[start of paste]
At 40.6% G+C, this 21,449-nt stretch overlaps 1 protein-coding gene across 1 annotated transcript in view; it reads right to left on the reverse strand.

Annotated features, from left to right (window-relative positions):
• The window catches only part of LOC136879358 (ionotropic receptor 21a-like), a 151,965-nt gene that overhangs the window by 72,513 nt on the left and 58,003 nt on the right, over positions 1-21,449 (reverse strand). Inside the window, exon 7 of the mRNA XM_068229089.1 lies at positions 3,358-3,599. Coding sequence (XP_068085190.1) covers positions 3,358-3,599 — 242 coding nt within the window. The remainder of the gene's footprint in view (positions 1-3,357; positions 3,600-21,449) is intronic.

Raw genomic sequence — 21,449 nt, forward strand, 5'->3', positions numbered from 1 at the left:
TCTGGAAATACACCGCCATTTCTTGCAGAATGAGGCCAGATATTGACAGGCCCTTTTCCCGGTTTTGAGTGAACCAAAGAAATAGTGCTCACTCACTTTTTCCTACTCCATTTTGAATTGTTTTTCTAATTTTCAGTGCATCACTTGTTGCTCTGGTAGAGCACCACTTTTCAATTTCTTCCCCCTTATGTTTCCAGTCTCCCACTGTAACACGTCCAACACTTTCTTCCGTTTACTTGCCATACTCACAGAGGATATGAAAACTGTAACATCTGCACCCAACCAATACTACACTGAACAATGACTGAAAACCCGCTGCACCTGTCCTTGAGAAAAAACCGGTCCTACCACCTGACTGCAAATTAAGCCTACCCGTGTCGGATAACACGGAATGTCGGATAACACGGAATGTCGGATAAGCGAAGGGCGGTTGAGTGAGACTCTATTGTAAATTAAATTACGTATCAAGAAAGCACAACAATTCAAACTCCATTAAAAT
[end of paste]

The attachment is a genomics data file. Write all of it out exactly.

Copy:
At 40.6% G+C, this 21,449-nt stretch overlaps 1 protein-coding gene across 1 annotated transcript in view; it reads right to left on the reverse strand.

Annotated features, from left to right (window-relative positions):
• The window catches only part of LOC136879358 (ionotropic receptor 21a-like), a 151,965-nt gene that overhangs the window by 72,513 nt on the left and 58,003 nt on the right, over positions 1-21,449 (reverse strand). Inside the window, exon 7 of the mRNA XM_068229089.1 lies at positions 3,358-3,599. Coding sequence (XP_068085190.1) covers positions 3,358-3,599 — 242 coding nt within the window. The remainder of the gene's footprint in view (positions 1-3,357; positions 3,600-21,449) is intronic.

Raw genomic sequence — 21,449 nt, forward strand, 5'->3', positions numbered from 1 at the left:
TCTGGAAATACACCGCCATTTCTTGCAGAATGAGGCCAGATATTGACAGGCCCTTTTCCCGGTTTTGAGTGAACCAAAGAAATAGTGCTCACTCACTTTTTCCTACTCCATTTTGAATTGTTTTTCTAATTTTCAGTGCATCACTTGTTGCTCTGGTAGAGCACCACTTTTCAATTTCTTCCCCCTTATGTTTCCAGTCTCCCACTGTAACACGTCCAACACTTTCTTCCGTTTACTTGCCATACTCACAGAGGATATGAAAACTGTAACATCTGCACCCAACCAATACTACACTGAACAATGACTGAAAACCCGCTGCACCTGTCCTTGAGAAAAAACCGGTCCTACCACCTGACTGCAAATTAAGCCTACCCGTGTCGGATAACACGGAATGTCGGATAACACGGAATGTCGGATAAGCGAAGGGCGGTTGAGTGAGACTCTATTGTAAATTAAATTACGTATCAAGAAAGCACAACAATTCAAACTCCATTAAAAT